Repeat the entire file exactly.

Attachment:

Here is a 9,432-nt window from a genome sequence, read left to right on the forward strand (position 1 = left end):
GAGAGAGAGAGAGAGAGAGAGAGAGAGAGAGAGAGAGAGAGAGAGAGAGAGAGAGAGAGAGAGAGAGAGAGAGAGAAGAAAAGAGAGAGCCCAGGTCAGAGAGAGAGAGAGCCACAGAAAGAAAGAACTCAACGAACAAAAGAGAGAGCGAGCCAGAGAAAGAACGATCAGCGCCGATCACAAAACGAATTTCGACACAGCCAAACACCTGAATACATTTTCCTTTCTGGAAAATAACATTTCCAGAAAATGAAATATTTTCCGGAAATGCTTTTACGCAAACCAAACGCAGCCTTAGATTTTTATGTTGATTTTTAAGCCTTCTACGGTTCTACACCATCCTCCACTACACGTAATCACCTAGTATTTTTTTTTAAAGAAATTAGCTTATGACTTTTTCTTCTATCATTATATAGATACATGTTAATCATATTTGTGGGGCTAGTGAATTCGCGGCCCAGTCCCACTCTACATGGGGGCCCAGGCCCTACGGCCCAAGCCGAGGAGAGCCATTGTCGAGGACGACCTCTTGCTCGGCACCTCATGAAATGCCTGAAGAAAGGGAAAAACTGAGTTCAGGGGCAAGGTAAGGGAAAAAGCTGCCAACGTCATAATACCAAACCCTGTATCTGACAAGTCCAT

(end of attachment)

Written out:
Here is a 9,432-nt window from a genome sequence, read left to right on the forward strand (position 1 = left end):
GAGAGAGAGAGAGAGAGAGAGAGAGAGAGAGAGAGAGAGAGAGAGAGAGAGAGAGAGAGAGAGAGAGAGAGAGAGAAGAAAAGAGAGAGCCCAGGTCAGAGAGAGAGAGAGCCACAGAAAGAAAGAACTCAACGAACAAAAGAGAGAGCGAGCCAGAGAAAGAACGATCAGCGCCGATCACAAAACGAATTTCGACACAGCCAAACACCTGAATACATTTTCCTTTCTGGAAAATAACATTTCCAGAAAATGAAATATTTTCCGGAAATGCTTTTACGCAAACCAAACGCAGCCTTAGATTTTTATGTTGATTTTTAAGCCTTCTACGGTTCTACACCATCCTCCACTACACGTAATCACCTAGTATTTTTTTTTAAAGAAATTAGCTTATGACTTTTTCTTCTATCATTATATAGATACATGTTAATCATATTTGTGGGGCTAGTGAATTCGCGGCCCAGTCCCACTCTACATGGGGGCCCAGGCCCTACGGCCCAAGCCGAGGAGAGCCATTGTCGAGGACGACCTCTTGCTCGGCACCTCATGAAATGCCTGAAGAAAGGGAAAAACTGAGTTCAGGGGCAAGGTAAGGGAAAAAGCTGCCAACGTCATAATACCAAACCCTGTATCTGACAAGTCCAT